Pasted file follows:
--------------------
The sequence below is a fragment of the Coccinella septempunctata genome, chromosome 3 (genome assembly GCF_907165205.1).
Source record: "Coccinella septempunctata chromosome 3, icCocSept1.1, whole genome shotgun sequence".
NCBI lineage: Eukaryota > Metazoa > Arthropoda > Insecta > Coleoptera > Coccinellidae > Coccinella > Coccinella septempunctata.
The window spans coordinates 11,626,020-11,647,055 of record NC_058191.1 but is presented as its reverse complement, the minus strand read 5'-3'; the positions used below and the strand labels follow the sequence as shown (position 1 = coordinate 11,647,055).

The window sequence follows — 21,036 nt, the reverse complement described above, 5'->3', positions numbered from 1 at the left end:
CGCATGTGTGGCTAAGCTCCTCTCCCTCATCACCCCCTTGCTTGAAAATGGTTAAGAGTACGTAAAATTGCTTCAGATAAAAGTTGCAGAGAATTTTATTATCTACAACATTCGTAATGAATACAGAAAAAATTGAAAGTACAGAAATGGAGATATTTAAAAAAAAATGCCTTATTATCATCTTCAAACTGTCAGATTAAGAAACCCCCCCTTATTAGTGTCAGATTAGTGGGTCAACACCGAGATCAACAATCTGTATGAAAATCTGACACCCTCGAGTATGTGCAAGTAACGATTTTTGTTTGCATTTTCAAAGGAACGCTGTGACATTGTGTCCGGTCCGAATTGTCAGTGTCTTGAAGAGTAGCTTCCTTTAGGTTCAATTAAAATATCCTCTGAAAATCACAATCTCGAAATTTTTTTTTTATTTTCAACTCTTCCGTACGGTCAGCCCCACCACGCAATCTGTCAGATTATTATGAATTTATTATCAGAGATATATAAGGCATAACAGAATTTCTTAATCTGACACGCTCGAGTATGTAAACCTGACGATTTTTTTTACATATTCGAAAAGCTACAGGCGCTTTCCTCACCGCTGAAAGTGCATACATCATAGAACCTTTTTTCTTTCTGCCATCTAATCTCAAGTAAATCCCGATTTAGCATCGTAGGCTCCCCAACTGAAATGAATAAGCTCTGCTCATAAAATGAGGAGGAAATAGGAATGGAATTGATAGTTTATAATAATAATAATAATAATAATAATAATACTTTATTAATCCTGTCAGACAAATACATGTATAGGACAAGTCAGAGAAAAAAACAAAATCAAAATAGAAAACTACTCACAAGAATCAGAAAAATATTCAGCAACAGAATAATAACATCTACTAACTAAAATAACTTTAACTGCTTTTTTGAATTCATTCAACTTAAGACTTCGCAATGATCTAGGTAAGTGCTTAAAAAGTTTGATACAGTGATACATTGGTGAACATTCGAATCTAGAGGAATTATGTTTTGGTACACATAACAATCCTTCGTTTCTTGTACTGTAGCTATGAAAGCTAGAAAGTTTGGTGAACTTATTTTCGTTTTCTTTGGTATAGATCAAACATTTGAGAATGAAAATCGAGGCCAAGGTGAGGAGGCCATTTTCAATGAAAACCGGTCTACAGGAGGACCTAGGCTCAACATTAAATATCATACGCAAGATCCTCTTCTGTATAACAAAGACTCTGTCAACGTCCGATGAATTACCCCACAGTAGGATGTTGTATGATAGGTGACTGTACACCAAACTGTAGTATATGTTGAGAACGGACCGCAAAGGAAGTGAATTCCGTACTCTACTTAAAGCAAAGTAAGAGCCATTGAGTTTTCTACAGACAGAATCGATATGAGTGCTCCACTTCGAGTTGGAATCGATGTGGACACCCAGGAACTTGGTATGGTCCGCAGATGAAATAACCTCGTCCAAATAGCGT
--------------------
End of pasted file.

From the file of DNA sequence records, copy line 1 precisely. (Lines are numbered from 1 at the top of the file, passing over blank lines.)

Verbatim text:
The sequence below is a fragment of the Coccinella septempunctata genome, chromosome 3 (genome assembly GCF_907165205.1).